• Some people on the team are delegated responsibility for the release process, and they collectively take care of running it (with the manager still coordinating them, monitoring their work, and remaining accountable for its success).
  • The manager finally chooses someone on her team to become accountable for shipping product releases.

The ICRA model enables the true empowerment of a team, done through a deliberate and careful transition of ownership from zero to complete autonomy.

Run a Responsibility Audit

Enabler Managers strive to always do less of what they’re currently doing, and more of what they are not. Conducting a simple “responsibility audit” is an important step in becoming an Enabler Manager:

  • Write down all of your responsibilities, and not just what is written in your job description. Include everything you currently do, as well as the items you wish you could do but never have time to get to.
  • Put each item into one of these buckets:
    1. Things that only you can do (compensation reviews, for example), and anything you really want to do but can’t get time for.
    2. Things that your employees could take on.
    3. Things other teams should do.
    4. Things you could stop doing.

For any items in #2, prioritise them, and then delegate them completely to your team (using the ICRA model if they are anything other than trivial tasks). Importantly, these transitions should be an ongoing process during your managerial career, and not a once-off phase.

Cross-team delegation is harder, but if the items in bucket #3 are swamping your calendar, then you should consider it. This happens frequently during times of heavy company growth, or after an acquisition: what used to be appropriate for you to tackle can now be done in a more scalable fashion by another team. For example, engineering teams in a startup usually handle support cases themselves, but if they’re bought by a larger company, the new parent organisation probably has a dedicated support team. Delegating tech support to that team is an opportunity for scaling, deeper focus, and team empowerment.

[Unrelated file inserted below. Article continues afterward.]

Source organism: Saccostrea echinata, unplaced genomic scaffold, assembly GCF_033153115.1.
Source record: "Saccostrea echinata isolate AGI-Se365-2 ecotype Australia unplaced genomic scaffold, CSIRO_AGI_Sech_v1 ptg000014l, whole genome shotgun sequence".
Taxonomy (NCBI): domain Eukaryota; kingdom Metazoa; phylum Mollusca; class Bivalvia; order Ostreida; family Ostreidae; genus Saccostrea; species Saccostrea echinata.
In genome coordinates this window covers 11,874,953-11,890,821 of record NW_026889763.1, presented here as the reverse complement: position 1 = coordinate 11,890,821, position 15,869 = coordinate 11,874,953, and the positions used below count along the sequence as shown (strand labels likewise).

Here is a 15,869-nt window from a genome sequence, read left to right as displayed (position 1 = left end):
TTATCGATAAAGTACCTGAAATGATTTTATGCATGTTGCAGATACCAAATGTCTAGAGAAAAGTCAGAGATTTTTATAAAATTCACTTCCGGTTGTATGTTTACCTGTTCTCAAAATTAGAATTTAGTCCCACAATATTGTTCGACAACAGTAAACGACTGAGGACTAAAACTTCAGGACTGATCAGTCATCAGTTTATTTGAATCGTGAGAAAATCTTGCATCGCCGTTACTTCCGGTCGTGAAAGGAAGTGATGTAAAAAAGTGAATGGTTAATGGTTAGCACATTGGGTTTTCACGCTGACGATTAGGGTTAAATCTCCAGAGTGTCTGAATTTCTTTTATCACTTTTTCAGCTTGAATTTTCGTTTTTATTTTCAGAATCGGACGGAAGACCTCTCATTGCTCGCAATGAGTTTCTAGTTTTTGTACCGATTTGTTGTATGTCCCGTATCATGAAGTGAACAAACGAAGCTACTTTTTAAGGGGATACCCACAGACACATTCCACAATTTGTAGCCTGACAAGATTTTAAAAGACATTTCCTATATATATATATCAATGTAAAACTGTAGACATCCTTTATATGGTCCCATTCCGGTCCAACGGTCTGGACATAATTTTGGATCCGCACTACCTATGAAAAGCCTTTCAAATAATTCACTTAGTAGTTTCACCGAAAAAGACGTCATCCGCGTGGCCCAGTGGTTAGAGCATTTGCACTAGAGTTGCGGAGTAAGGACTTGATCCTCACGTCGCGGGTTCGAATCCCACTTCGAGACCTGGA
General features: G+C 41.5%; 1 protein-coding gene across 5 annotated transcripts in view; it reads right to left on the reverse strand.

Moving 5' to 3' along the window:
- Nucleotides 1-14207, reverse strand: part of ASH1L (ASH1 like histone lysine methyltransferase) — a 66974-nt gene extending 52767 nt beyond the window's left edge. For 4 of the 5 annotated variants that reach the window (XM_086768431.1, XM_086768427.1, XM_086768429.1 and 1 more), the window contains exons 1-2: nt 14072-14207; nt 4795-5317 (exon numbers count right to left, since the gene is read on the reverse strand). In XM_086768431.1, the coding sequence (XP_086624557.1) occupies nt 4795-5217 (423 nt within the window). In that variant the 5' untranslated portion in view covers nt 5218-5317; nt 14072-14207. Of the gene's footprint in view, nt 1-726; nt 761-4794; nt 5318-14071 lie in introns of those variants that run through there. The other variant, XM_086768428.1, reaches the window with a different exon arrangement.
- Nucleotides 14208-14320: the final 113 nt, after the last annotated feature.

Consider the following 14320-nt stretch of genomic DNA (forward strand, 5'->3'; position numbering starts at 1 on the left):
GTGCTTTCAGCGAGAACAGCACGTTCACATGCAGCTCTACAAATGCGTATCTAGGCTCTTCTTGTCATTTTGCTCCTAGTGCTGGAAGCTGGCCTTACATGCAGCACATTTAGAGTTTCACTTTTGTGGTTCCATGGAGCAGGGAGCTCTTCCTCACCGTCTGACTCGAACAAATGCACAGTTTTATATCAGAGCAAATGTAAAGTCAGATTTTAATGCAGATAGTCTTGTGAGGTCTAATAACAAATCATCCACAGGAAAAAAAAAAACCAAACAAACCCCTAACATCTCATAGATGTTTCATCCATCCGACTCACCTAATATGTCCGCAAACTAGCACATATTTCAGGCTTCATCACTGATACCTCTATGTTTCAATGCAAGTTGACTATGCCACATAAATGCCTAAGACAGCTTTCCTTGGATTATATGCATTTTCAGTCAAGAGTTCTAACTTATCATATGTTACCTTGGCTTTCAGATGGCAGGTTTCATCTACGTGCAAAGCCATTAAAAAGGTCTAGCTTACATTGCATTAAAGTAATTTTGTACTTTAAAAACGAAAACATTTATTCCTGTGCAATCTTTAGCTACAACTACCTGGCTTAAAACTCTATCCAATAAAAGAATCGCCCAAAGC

It’s harder to find things that you should stop doing entirely, because it’s very easy to remain biased towards continuing established routines. Thankfully this audit process helps surface those kinds of items, allowing you to stop doing them, and in turn freeing up more of your time to grow the careers of your team members.

A responsibility audit is something you should run frequently. Run it every quarter if you can (especially if you’re in a high-growth company), and never less frequently than once a year.

If you have a mentor, ask if they can shadow you for a little while to observe some of your daily routines. Then ask them for their input on which things you are doing that your team could do instead. If shadowing is not possible, show them your latest responsibility audit and ask for their opinions on it.

Your Calendar is a Responsibility Report

Examine the last couple of months of your calendar. How many meetings were you invited to that you could have a team member attend for you instead? Would that employee relish the opportunity to take on that new responsibility? If so, enable them to do so. Build up their influence and reputation in your organisation and give them a positive platform so they can be successful.

Recurring meetings are notorious for causing responsibility to stay glued to you. They create habits that become difficult to break, which in turn means that empowering your team with greater responsibility is tough to do.

Expire every one of your recurring meetings every few months, and when it comes time to renew them, decide if they’re still needed. Even if they are important meetings that you decide to renew, could someone on your team run the meeting for you instead?

Avoid Delegation Anti-Patterns

If you decide to pursue an intense program of delegation and team enablement, be aware of some common pitfalls you could encounter: